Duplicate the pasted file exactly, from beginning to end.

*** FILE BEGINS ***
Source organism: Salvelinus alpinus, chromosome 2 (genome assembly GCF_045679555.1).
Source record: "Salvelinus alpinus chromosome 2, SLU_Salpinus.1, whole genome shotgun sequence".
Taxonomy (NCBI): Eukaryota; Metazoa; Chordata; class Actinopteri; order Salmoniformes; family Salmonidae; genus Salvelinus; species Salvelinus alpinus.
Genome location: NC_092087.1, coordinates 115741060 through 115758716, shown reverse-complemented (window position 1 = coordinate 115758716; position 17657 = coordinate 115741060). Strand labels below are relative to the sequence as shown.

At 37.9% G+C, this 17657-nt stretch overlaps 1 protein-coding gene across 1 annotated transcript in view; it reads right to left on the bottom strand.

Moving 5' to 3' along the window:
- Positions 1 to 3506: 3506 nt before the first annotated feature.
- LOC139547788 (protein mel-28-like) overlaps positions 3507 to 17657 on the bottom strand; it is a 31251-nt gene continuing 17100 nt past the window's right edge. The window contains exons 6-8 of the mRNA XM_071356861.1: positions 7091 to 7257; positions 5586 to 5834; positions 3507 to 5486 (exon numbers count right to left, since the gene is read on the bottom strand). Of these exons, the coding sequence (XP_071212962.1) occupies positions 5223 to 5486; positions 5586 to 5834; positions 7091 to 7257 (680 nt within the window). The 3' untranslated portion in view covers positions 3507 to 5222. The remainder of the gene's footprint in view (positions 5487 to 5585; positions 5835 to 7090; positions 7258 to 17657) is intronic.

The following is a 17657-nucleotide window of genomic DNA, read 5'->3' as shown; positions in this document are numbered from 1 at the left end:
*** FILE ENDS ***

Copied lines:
Source organism: Salvelinus alpinus, chromosome 2 (genome assembly GCF_045679555.1).
Source record: "Salvelinus alpinus chromosome 2, SLU_Salpinus.1, whole genome shotgun sequence".
Taxonomy (NCBI): Eukaryota; Metazoa; Chordata; class Actinopteri; order Salmoniformes; family Salmonidae; genus Salvelinus; species Salvelinus alpinus.
Genome location: NC_092087.1, coordinates 115741060 through 115758716, shown reverse-complemented (window position 1 = coordinate 115758716; position 17657 = coordinate 115741060). Strand labels below are relative to the sequence as shown.

At 37.9% G+C, this 17657-nt stretch overlaps 1 protein-coding gene across 1 annotated transcript in view; it reads right to left on the bottom strand.

Moving 5' to 3' along the window:
- Positions 1 to 3506: 3506 nt before the first annotated feature.
- LOC139547788 (protein mel-28-like) overlaps positions 3507 to 17657 on the bottom strand; it is a 31251-nt gene continuing 17100 nt past the window's right edge. The window contains exons 6-8 of the mRNA XM_071356861.1: positions 7091 to 7257; positions 5586 to 5834; positions 3507 to 5486 (exon numbers count right to left, since the gene is read on the bottom strand). Of these exons, the coding sequence (XP_071212962.1) occupies positions 5223 to 5486; positions 5586 to 5834; positions 7091 to 7257 (680 nt within the window). The 3' untranslated portion in view covers positions 3507 to 5222. The remainder of the gene's footprint in view (positions 5487 to 5585; positions 5835 to 7090; positions 7258 to 17657) is intronic.

The following is a 17657-nucleotide window of genomic DNA, read 5'->3' as shown; positions in this document are numbered from 1 at the left end: